Having a cancer survivor who seemed to be on the search on finding himself in life was a good concept. He finally was starting to realize what he wanted in life. The SQUIRREL just got in the way. I kinda wished the vibe from the first chapter continued, it was more serious, more focused.

So in closing...

SQUIRREL!




A copy provided for an honest review.
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review 2017-03-08 07:15
NERDS! This one might catch your fancy!
Heartifact - Aisling Mancy
3.5 HEARTS--NERDS! This one might catch your fancy!



If you're a nerd who loves mythology, marine archeology and a lot of nautical terms, there are terms galore in Heartifact by Aisling Mancy. It's a research dense novella that stars a marine archaeologist and a trapped mythological deity that only get physical in the mind. A mythology-dense contemporary suspense with romantic tones  Are you nerdgasming yet? I have a microfiber cloth for your fogged up bifocals. Oh baby!

Dr. Harper Kidd is having a rough time in reality. He doesn't have a romantic partner, he's not working on a job that best uses his capabilities. His best friend offers him an out by joining her on a mission in the Mediterranean where the pay is great and there is possible treasure (of the historical variety) to be discovered. But from the beginning of the story as Dr. Kidd's life appears to be what he'd like it to be, it seems his subconscious has created a dream man that takes care of his sexual needs.

A creation that he can't see, but knows ALL of his thoughts and desires.



But the dreams feel real. And what starts as sporadic, moves to a constant night time occurrence. Harper's dream man is taking over, meshing into his reality as he and his friend, Stick and the archaeology team discovers ruins that hasn't been touched for centuries.

Something Harper is drawn to...especially when a discovery at the site seems to be a centuries old statue of his dream lover.



Pelora or Dr. Manhattan?


His dream lover, or Pelora is described as this otherworldly being that is ripped and blue. And once the descriptions were given, I couldn't get Dr. Manhattan out of the brain.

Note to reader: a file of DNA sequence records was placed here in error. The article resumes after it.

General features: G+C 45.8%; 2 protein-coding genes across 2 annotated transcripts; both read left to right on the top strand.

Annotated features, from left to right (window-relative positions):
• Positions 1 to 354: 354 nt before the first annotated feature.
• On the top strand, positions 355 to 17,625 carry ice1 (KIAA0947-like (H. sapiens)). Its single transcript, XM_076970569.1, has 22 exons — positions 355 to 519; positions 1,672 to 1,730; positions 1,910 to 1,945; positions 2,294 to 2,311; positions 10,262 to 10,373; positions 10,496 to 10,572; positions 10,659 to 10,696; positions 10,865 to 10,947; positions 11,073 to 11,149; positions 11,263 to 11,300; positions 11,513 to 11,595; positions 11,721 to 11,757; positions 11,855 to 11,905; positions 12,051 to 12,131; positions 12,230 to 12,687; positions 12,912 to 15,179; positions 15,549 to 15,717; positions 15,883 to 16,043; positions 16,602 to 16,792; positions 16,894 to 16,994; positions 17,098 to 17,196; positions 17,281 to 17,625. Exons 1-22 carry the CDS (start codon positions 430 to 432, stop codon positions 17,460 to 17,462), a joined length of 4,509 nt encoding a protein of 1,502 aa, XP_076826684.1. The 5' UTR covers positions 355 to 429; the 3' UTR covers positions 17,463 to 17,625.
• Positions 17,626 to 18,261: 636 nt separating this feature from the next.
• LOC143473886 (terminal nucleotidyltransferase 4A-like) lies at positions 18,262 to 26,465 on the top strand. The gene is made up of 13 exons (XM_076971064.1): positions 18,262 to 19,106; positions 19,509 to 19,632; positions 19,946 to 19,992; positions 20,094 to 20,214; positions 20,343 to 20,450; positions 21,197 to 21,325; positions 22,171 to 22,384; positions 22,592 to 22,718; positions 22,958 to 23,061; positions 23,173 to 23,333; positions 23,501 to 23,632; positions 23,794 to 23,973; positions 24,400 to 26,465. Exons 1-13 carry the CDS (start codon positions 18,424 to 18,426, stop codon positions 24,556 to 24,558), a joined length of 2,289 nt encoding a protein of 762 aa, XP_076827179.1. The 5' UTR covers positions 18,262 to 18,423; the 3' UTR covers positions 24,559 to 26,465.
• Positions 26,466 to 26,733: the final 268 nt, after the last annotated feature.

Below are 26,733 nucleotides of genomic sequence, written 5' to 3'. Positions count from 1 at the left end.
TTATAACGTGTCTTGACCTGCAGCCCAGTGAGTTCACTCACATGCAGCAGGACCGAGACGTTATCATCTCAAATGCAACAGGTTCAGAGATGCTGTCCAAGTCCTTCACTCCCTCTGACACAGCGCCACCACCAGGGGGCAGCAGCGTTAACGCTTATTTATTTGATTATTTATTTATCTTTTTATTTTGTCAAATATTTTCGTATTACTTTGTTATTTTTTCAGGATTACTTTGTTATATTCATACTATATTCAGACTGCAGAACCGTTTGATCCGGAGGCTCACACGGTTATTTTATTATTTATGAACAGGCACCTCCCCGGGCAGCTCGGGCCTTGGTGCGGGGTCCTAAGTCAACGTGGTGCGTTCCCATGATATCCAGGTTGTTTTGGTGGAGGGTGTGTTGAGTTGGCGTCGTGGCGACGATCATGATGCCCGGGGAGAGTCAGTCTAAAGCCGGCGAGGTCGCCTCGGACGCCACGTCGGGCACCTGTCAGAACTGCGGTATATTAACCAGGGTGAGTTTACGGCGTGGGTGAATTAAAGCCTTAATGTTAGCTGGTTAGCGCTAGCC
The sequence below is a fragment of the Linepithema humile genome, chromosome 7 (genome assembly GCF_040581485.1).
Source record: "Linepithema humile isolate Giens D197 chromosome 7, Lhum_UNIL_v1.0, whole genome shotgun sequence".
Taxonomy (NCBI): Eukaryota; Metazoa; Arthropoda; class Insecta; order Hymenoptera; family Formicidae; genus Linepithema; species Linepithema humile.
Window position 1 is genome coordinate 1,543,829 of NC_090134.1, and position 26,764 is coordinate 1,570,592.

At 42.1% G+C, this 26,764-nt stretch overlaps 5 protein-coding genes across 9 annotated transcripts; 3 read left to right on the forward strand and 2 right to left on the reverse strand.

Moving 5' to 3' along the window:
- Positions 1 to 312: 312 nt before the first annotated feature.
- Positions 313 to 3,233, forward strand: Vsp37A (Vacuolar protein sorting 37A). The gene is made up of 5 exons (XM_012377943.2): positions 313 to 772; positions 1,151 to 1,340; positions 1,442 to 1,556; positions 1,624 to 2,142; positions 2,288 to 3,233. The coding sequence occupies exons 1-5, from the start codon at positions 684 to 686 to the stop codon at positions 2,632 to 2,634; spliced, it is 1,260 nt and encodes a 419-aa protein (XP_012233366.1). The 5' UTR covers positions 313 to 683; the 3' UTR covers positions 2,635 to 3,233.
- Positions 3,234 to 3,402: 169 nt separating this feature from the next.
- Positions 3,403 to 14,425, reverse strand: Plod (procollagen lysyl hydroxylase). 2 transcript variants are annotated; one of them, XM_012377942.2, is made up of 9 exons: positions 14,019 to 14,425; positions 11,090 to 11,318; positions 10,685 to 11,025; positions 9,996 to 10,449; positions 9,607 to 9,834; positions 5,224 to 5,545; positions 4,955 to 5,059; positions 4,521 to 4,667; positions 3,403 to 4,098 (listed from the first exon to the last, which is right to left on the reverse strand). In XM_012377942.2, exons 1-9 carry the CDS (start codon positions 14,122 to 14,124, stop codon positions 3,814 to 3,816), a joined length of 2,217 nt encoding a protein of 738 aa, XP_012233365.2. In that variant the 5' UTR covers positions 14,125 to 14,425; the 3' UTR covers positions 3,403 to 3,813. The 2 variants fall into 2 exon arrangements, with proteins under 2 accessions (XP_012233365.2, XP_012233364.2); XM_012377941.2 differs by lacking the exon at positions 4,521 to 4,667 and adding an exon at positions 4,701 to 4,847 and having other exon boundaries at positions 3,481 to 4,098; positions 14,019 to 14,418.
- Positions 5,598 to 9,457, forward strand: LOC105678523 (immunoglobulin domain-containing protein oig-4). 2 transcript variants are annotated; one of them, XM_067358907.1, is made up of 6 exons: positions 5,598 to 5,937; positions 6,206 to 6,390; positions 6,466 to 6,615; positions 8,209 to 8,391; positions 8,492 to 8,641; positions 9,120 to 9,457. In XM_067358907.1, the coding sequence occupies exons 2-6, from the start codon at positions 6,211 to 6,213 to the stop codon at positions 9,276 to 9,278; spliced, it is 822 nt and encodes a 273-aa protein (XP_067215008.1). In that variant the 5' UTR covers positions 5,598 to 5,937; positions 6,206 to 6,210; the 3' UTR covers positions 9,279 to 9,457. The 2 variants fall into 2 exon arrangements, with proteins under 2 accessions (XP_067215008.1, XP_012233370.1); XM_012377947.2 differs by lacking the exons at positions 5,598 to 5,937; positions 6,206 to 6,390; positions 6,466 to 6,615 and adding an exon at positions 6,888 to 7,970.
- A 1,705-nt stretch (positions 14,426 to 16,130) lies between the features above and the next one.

I'm unsure how to categorize Heartifact.

Is this romance? In a way, it is. And in a way, it isn't. The great thing about romance is that it's subjective. Heartifact doesn't fall under the traditional romance category. So if you're a reader who needs tradition, I wouldn't recommend. However, if you like puzzling history/mythology laden suspense trips, well then...welcome aboard.

The subject matter is interesting, the plot is fast paced. The mystery is not easily solved. But while the story is interesting and readable, the plot isn't as developed in crucial spots: Dr. Kidd falling in love (rather than having the reader told). The thoughts of Harper weren't as easily shared though it's told from his POV, so getting a grasp of what stage he was at different points during the book was not impactful as it could have been. The meld between the technical terms and romance could have been a little smoother. Since the most interaction we get of Harper and his dream man are in his dreams, I kinda wish just as much detail went into those dreams as the archeology parts.

For me, it was an unequal balance.

Interesting, but it could have been a touch longer to smooth out those parts. As is, we get brief dreams and nighttime moments to base the L word on.

The suspense part was cool. The ending is surprising (you couldn't get it on your best day). The epilogue...eh...I'm iffy on. The rest of the book sold me. I definitely dug the ideas this author has, and would read more from them.

If there was ever any follow up, I'd read it.

Do you need some alone time to nerd it out? Dr. Manhattan did it for you, huh?




I thought so. Our little secret. ;D

On a serious tip: net proceeds from this book goes to the following organizations: The Trevor Project in the US, le Refuge in France, and Arcigay in Italy!

Read for worthy causes! *Nerd high five*



A copy provided for an honest review.